Wake Up / by LD

In the summer after I graduated college, I saw the Arcade Fire perform for the first time. They opened for David Byrne in June at the Hollywood Bowl, playing material from their latest release Funeral, and we had killer seats. I was full of defiant optimism, at once terrified and yet determined to take this thing called Life and turn it on its head, to beat it into submission. I had yet to work three jobs - three corporate jobs that would eventually leave me for lack of any better term, dazed and utterly confused. I had yet to watch social groups fracture and filigree and form messy veins that skittered across a map of the U.S. and beyond. I had yet to experience loss of any real kind, and I'd certainly yet to sacrifice a third of my paycheck to any government I refused to pledge allegiance to at the time. In other words, I was a real asshat, brimming to the gills with youthful insouciance and I certainly had never been told, Hey, kid, simmer down. Your self-righteous can-do spirit is on a rampage and it's headed straight for my patience. 

But that's the joy of it all! That can-do spirit went and did it and that night at the show, I wanted to jump out of my skin and conquer the world right then and there. And the thing about the Arcade Fire is that you get the sense that Winn Butler & the gang are right there with you, all muscular energy and visceral, blistering pronouncements. In solidarity you spit out the lyrics, fists beating the fevered night air. In revolt you get your body moving, get your hips swaying to that insurgent sound and you really feel like you can take on the world. All the media, the marketing, the agency big-wigs, the monolithic corporate structures - all of it! Piecemeal! Easily bested! Now here's the moon, it's all right (lies! lies!), and every time you close your eyes (lies! lies!)

You can thank the intervening years, a small handful of them at that, for dulling that vim and vigor, and in some ways I'm all the better for it. But those ways are infinitesimal and what I really miss the most is that kid who said, "I'm going to do it differently." Ideals and hopes and dreams in tow, I was going to beat the system. I was going to see the hand that fed me and rather than biting it, I was going to take its fruits and make a storehouse and with that storehouse I was going to live, really live, and I was going to do it well. No regrets. 

I don't know what happened exactly. Maybe its my inherent distrust of any sort of organized system. Perhaps it was the fact that I was always on the move, always running, always putting distance between myself and any corporate hegemony that sought to co-opt my optimism and manipulate it into something ugly, something disingenuous, something foreign. Contradictorily, I sought security, comfort. I wanted to rest easy but I didn't want to have to work for it. Eventually that parasitic relationship between rebellion and dependence diffused and in doing so, formed an alchemic cocktail of cultural paranoia and corporate skepticism. My misgivings crystallized. The whole thing had "lab accident" written all over it, and like a ticking time bomb I hurtled myself at age 26 and said, "Let's do this. Self-loathing and all."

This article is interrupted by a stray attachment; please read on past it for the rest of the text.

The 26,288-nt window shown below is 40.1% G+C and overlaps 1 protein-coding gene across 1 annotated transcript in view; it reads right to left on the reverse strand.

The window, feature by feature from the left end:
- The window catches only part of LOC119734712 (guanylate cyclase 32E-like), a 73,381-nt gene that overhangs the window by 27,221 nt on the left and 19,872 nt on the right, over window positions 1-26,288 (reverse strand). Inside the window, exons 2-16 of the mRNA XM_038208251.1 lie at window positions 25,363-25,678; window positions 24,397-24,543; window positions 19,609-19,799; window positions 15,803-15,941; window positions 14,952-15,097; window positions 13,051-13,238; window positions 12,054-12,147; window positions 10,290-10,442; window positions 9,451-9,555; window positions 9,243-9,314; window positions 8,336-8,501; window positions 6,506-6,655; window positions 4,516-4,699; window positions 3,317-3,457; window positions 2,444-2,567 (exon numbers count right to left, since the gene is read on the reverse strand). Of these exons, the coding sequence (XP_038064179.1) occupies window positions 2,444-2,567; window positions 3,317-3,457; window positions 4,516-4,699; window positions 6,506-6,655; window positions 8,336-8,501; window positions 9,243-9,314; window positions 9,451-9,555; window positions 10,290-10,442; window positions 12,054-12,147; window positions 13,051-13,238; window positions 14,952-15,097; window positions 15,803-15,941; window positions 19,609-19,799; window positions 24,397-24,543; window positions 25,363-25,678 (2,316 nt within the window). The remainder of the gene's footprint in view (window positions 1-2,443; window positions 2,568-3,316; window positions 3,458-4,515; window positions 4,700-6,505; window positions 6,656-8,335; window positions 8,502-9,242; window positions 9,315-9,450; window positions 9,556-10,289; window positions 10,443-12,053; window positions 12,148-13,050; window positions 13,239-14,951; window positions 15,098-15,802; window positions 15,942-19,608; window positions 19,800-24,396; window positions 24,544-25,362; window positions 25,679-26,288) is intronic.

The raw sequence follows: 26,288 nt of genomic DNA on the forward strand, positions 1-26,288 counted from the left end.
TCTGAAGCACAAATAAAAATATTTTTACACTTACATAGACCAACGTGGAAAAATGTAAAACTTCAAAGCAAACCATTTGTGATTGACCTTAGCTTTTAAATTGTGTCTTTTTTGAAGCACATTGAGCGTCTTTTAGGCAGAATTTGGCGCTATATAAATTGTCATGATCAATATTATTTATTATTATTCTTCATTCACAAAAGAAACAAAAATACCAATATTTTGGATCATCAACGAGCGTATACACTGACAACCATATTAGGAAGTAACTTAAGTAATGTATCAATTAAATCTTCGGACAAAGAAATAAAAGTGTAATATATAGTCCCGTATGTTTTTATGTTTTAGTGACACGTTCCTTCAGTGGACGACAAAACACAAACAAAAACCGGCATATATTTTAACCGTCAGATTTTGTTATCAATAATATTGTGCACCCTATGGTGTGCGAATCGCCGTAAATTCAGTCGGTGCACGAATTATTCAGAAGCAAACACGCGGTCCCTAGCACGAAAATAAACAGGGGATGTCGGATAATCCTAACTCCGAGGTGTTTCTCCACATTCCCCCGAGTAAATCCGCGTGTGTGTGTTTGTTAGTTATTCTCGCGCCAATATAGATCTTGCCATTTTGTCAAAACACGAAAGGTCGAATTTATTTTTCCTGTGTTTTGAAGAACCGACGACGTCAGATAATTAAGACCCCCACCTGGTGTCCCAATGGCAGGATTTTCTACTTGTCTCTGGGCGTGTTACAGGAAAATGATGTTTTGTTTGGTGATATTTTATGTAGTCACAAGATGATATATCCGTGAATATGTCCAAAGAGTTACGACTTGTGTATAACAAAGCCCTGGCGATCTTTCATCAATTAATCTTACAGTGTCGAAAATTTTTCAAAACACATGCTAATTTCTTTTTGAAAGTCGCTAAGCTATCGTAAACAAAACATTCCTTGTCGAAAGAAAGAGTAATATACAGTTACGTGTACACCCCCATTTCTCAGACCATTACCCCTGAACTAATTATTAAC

Something filled up my heart with nothing / Someone told me not to cry.

A week after celebrating the passing of another year, I gathered with a collective of similarly-minded 20-somethings. Huddled like refugees in the darkened basement of a friend's house, burdened though we were with the fringe ideals of 21st-century anarchism yet still too aware of the benevolent rules of an obedient suburbia. Loudly we whispered and quietly we rebelled, our hearts on fire but burning coolly enough as to not wake the neighbors. We had a song to sing, an anthem to bleat toward the ceiling, a desperate plea we hoped would filter its way through the infrastructure and on up, up to the indifferent and starless sky. What we all hoped, more than anything, was for that anthemic battle cry to find its way through the insulating cloud cover. What we all wanted, more than hoped for, was to be free. 

But now that I'm older, my heart is colder and I can see that it's a lie.

With a loosely organized exuberance we clutched our instruments, clumsily beating on anything providing  remote percussiveness. An accordion wailed in the corner and tambourines shivered uneasily. At the mercy of our collective voices, the messy and flagrantly amateur cacophony formed a graceful, lumbering melody. Our bodies get bigger but our hearts get torn up. 

In the dark we filled the spaces between our bodies, between bedposts and corners and shelves. We filled those spaces with our voices and our collective desire to feel something, and for that something to be true. And who cares if that's clichéd? How many times have I abandoned an opportunity to cling to the vestiges of that youthful optimism? How many times has my inherent distrust eroded my ability to desire something? And to hope for it? In that room surrounded by the children of my generation, for the first time since that night at the Hollywood Bowl, I felt the resonance of a dormant optimism, neglected but no less there - down for the count but not out of the match. 

With my lightning bolts a-glowing / I can see where I am going. 

You'd better look out below.